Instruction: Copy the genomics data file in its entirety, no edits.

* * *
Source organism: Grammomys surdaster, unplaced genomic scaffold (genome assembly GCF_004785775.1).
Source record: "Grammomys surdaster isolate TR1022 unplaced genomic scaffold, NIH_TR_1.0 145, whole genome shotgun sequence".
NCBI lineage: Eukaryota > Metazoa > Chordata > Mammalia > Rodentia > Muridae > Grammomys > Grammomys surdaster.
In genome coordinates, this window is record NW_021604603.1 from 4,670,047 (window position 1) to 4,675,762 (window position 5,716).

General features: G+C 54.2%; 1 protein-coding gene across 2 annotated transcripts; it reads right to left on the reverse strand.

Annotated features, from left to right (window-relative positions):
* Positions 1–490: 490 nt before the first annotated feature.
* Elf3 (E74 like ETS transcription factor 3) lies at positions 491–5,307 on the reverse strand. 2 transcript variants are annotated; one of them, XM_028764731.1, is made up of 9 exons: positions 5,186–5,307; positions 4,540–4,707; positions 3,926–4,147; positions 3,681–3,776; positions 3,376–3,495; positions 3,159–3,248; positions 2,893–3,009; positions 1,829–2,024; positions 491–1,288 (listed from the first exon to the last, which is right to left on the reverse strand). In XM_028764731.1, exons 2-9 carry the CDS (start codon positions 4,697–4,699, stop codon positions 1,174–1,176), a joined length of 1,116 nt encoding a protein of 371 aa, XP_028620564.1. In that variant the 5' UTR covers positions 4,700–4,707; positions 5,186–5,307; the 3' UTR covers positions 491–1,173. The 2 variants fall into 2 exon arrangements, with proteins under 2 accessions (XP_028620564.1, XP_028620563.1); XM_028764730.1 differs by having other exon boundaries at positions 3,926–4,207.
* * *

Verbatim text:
Source organism: Grammomys surdaster, unplaced genomic scaffold (genome assembly GCF_004785775.1).
Source record: "Grammomys surdaster isolate TR1022 unplaced genomic scaffold, NIH_TR_1.0 145, whole genome shotgun sequence".
NCBI lineage: Eukaryota > Metazoa > Chordata > Mammalia > Rodentia > Muridae > Grammomys > Grammomys surdaster.
In genome coordinates, this window is record NW_021604603.1 from 4,670,047 (window position 1) to 4,675,762 (window position 5,716).

General features: G+C 54.2%; 1 protein-coding gene across 2 annotated transcripts; it reads right to left on the reverse strand.

Annotated features, from left to right (window-relative positions):
* Positions 1–490: 490 nt before the first annotated feature.
* Elf3 (E74 like ETS transcription factor 3) lies at positions 491–5,307 on the reverse strand. 2 transcript variants are annotated; one of them, XM_028764731.1, is made up of 9 exons: positions 5,186–5,307; positions 4,540–4,707; positions 3,926–4,147; positions 3,681–3,776; positions 3,376–3,495; positions 3,159–3,248; positions 2,893–3,009; positions 1,829–2,024; positions 491–1,288 (listed from the first exon to the last, which is right to left on the reverse strand). In XM_028764731.1, exons 2-9 carry the CDS (start codon positions 4,697–4,699, stop codon positions 1,174–1,176), a joined length of 1,116 nt encoding a protein of 371 aa, XP_028620564.1. In that variant the 5' UTR covers positions 4,700–4,707; positions 5,186–5,307; the 3' UTR covers positions 491–1,173. The 2 variants fall into 2 exon arrangements, with proteins under 2 accessions (XP_028620564.1, XP_028620563.1); XM_028764730.1 differs by having other exon boundaries at positions 3,926–4,207.